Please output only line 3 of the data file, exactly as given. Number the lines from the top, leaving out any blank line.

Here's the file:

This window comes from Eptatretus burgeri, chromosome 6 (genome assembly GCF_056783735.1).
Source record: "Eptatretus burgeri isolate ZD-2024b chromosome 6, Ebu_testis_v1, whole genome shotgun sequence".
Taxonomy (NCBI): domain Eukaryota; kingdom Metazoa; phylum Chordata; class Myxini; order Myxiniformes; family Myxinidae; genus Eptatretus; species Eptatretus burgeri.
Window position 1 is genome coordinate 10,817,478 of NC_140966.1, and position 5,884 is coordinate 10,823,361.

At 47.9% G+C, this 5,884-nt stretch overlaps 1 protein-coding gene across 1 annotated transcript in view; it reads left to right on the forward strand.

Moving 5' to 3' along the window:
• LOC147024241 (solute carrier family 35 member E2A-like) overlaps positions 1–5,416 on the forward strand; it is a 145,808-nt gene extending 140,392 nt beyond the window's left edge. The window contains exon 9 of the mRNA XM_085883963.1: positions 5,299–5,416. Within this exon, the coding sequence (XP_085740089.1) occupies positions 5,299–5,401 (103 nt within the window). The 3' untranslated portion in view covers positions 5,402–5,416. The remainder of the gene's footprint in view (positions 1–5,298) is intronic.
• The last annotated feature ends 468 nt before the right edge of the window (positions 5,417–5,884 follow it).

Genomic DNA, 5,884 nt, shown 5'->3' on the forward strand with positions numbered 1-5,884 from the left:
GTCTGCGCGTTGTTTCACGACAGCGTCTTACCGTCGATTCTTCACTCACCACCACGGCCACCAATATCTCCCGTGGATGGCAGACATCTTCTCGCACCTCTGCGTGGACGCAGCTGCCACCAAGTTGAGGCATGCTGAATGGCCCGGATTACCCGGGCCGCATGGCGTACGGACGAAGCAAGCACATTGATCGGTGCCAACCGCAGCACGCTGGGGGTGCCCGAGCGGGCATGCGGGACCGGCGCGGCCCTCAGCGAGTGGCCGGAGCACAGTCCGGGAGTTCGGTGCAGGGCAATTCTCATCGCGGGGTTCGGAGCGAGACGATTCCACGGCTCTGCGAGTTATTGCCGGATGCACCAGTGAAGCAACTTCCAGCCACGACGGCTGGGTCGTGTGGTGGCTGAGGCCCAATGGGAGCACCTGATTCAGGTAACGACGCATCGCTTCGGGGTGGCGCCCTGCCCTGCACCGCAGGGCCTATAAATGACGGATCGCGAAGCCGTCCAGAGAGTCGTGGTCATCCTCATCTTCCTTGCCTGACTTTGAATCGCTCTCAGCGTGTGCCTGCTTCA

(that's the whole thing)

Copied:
Taxonomy (NCBI): domain Eukaryota; kingdom Metazoa; phylum Chordata; class Myxini; order Myxiniformes; family Myxinidae; genus Eptatretus; species Eptatretus burgeri.